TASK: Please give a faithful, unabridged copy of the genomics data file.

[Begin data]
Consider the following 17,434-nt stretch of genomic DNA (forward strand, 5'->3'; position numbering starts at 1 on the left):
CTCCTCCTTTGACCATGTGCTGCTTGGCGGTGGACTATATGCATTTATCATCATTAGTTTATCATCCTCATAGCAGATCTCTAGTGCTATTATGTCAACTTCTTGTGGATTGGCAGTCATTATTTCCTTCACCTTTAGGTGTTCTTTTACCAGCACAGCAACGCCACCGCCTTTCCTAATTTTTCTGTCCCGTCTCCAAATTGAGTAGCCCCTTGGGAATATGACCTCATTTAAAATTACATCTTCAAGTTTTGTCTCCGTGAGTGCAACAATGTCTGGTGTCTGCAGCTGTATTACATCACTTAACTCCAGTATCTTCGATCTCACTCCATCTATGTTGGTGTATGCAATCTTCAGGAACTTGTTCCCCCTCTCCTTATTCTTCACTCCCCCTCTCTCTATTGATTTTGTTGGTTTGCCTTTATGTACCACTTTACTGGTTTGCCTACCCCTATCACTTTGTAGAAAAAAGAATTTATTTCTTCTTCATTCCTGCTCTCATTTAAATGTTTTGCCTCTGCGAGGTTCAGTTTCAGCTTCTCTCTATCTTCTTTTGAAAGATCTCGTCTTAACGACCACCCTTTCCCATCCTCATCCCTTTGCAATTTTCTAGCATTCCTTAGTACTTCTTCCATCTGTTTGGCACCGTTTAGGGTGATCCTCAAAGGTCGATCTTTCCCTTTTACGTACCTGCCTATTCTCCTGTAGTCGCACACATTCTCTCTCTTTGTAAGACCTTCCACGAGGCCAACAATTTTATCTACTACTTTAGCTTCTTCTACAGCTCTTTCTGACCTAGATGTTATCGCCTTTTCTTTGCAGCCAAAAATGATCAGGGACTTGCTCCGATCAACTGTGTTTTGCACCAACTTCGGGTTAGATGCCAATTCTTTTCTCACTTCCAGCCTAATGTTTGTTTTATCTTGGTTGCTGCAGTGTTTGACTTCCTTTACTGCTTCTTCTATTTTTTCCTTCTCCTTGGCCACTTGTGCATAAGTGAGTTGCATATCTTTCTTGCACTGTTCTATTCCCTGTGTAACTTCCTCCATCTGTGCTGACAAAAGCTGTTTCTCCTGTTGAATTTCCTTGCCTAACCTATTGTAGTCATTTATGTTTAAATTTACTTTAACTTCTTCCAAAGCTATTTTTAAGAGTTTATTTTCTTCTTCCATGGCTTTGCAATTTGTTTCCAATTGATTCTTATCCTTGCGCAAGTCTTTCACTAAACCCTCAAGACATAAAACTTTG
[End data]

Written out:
Consider the following 17,434-nt stretch of genomic DNA (forward strand, 5'->3'; position numbering starts at 1 on the left):
CTCCTCCTTTGACCATGTGCTGCTTGGCGGTGGACTATATGCATTTATCATCATTAGTTTATCATCCTCATAGCAGATCTCTAGTGCTATTATGTCAACTTCTTGTGGATTGGCAGTCATTATTTCCTTCACCTTTAGGTGTTCTTTTACCAGCACAGCAACGCCACCGCCTTTCCTAATTTTTCTGTCCCGTCTCCAAATTGAGTAGCCCCTTGGGAATATGACCTCATTTAAAATTACATCTTCAAGTTTTGTCTCCGTGAGTGCAACAATGTCTGGTGTCTGCAGCTGTATTACATCACTTAACTCCAGTATCTTCGATCTCACTCCATCTATGTTGGTGTATGCAATCTTCAGGAACTTGTTCCCCCTCTCCTTATTCTTCACTCCCCCTCTCTCTATTGATTTTGTTGGTTTGCCTTTATGTACCACTTTACTGGTTTGCCTACCCCTATCACTTTGTAGAAAAAAGAATTTATTTCTTCTTCATTCCTGCTCTCATTTAAATGTTTTGCCTCTGCGAGGTTCAGTTTCAGCTTCTCTCTATCTTCTTTTGAAAGATCTCGTCTTAACGACCACCCTTTCCCATCCTCATCCCTTTGCAATTTTCTAGCATTCCTTAGTACTTCTTCCATCTGTTTGGCACCGTTTAGGGTGATCCTCAAAGGTCGATCTTTCCCTTTTACGTACCTGCCTATTCTCCTGTAGTCGCACACATTCTCTCTCTTTGTAAGACCTTCCACGAGGCCAACAATTTTATCTACTACTTTAGCTTCTTCTACAGCTCTTTCTGACCTAGATGTTATCGCCTTTTCTTTGCAGCCAAAAATGATCAGGGACTTGCTCCGATCAACTGTGTTTTGCACCAACTTCGGGTTAGATGCCAATTCTTTTCTCACTTCCAGCCTAATGTTTGTTTTATCTTGGTTGCTGCAGTGTTTGACTTCCTTTACTGCTTCTTCTATTTTTTCCTTCTCCTTGGCCACTTGTGCATAAGTGAGTTGCATATCTTTCTTGCACTGTTCTATTCCCTGTGTAACTTCCTCCATCTGTGCTGACAAAAGCTGTTTCTCCTGTTGAATTTCCTTGCCTAACCTATTGTAGTCATTTATGTTTAAATTTACTTTAACTTCTTCCAAAGCTATTTTTAAGAGTTTATTTTCTTCTTCCATGGCTTTGCAATTTGTTTCCAATTGATTCTTATCCTTGCGCAAGTCTTTCACTAAACCCTCAAGACATAAAACTTTG